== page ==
Lean is not a perfect place void of any waste. It is not a place at all; it is a process. That process serves as a systemic driver of continuous improvement. That process is known as “one less at a time.” Being Lean does not come about from completing a predefined set of changes. Being Lean means that you are following a formal process that exposes and prioritizes a never ending list of improvement opportunities. 

Lean’s process is known as "one less at a time". It is a systemic driver of continuous improvement. A famous analogy of a ship sailing over rocks in the water is typically associated with Lean. The point of the analogy is that inventory is like water; it hides problems or rocks under the surface.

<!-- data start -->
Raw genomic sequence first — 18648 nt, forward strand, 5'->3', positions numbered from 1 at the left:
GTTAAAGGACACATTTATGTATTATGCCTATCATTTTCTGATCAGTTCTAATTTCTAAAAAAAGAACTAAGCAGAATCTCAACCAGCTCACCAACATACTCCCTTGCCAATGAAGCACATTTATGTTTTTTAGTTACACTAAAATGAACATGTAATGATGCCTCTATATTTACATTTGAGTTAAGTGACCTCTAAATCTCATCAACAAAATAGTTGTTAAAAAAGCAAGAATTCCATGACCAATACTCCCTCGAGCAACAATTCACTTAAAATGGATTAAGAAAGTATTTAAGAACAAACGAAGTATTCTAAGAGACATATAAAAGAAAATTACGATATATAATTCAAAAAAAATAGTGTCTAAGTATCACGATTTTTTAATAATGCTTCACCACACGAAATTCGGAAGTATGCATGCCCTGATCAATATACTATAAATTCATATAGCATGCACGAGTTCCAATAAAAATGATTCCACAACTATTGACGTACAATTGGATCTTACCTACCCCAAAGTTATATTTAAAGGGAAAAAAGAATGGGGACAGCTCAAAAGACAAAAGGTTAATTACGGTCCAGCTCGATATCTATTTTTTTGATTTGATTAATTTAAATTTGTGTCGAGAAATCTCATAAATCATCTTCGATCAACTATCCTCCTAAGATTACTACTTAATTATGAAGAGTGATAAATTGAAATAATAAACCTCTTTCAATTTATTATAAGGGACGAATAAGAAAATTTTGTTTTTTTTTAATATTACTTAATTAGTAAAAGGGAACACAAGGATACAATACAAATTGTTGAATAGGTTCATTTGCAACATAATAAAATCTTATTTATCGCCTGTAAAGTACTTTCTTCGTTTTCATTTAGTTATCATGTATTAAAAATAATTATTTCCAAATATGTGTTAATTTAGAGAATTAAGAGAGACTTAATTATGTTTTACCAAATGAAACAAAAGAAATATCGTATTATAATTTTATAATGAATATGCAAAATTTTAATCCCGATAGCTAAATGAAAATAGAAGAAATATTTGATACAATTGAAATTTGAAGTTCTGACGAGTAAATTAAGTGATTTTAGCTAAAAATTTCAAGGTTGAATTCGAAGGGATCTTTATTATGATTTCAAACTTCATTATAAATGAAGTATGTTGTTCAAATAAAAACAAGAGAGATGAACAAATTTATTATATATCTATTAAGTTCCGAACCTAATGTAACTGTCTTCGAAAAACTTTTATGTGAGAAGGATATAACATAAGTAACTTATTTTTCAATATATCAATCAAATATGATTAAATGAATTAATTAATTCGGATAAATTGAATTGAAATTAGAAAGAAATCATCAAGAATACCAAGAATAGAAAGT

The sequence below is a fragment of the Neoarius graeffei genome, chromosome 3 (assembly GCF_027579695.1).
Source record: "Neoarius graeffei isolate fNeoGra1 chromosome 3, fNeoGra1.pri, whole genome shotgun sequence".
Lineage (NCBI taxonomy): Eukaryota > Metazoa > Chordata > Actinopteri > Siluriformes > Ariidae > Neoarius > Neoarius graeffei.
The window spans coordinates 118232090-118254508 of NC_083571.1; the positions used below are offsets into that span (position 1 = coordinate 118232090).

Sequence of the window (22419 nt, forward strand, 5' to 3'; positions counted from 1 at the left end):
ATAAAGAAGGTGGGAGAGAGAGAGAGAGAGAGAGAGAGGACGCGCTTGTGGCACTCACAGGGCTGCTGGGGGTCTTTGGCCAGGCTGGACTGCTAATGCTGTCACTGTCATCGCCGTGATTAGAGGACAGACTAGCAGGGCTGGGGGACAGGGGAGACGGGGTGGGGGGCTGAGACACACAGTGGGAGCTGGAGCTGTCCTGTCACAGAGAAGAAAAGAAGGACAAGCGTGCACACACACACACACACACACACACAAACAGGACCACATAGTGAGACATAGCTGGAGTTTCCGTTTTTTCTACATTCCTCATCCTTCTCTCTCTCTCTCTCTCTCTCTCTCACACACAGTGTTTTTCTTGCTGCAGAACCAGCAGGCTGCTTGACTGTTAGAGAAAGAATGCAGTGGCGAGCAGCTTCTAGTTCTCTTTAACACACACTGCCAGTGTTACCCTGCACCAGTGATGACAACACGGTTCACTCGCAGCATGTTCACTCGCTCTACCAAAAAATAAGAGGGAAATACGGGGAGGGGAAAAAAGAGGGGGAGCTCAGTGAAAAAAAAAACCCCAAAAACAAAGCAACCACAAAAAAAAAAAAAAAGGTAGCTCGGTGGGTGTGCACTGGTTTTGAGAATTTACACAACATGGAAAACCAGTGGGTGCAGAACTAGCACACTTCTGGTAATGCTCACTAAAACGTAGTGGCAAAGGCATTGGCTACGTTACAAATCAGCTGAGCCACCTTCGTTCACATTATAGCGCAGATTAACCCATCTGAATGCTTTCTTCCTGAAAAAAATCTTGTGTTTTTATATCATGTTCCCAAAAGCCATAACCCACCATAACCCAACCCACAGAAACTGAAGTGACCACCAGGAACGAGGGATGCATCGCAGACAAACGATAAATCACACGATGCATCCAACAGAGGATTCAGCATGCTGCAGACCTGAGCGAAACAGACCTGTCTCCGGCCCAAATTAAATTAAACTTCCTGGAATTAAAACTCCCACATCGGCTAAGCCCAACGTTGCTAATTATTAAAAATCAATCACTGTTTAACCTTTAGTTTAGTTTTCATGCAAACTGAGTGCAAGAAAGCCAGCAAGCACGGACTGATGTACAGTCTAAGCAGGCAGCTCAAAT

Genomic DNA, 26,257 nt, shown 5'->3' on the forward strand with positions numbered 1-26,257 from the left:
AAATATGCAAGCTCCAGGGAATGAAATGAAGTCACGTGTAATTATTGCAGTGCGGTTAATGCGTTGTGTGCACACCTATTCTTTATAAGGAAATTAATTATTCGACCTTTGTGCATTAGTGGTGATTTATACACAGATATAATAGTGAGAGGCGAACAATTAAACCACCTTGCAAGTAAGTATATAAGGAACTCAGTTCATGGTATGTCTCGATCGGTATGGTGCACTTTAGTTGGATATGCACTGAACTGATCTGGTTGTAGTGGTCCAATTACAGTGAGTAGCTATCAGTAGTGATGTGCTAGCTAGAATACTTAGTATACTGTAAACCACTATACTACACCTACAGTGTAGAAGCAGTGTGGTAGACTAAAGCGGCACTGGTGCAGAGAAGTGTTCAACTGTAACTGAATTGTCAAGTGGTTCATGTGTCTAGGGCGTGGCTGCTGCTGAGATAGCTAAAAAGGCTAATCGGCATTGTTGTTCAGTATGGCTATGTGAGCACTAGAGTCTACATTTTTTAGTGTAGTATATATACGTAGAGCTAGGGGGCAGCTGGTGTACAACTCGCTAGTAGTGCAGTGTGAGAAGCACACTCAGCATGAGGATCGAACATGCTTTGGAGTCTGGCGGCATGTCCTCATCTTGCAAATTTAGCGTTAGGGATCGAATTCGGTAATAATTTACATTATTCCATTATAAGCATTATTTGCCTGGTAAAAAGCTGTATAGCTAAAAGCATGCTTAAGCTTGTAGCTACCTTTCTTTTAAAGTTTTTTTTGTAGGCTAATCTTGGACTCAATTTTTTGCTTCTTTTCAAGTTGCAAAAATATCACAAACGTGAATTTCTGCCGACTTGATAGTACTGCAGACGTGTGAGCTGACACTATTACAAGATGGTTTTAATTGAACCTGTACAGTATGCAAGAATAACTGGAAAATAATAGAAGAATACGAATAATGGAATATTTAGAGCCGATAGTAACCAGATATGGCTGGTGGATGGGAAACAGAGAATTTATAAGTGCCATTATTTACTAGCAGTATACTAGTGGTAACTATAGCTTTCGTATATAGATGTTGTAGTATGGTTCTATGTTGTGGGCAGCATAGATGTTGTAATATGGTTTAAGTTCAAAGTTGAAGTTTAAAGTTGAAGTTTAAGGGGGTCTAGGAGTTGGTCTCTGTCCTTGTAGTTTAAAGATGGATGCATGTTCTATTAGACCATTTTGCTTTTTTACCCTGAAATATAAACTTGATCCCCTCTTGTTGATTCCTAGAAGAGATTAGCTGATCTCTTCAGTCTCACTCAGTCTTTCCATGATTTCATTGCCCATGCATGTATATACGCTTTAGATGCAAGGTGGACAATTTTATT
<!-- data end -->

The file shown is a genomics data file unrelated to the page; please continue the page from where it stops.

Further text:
Following the "one less at a time" process, we remove just enough kanban-controlled inventory to expose the rocks, that is to identify and prioritize the weak links in our processes. When a weak link is prioritized, we stop lowering the water and begin to use the Rapid Breakthrough Events to correct the root cause of the problem. When the problem is minimized or eliminated, we continue the process of lowering the water again. 

Of course, when dealing with large amounts of waste, we do not literally remove one piece of inventory at a time. In most instances we actually develop a plan to quickly reduce the inventory levels to avoid shocking the system. 



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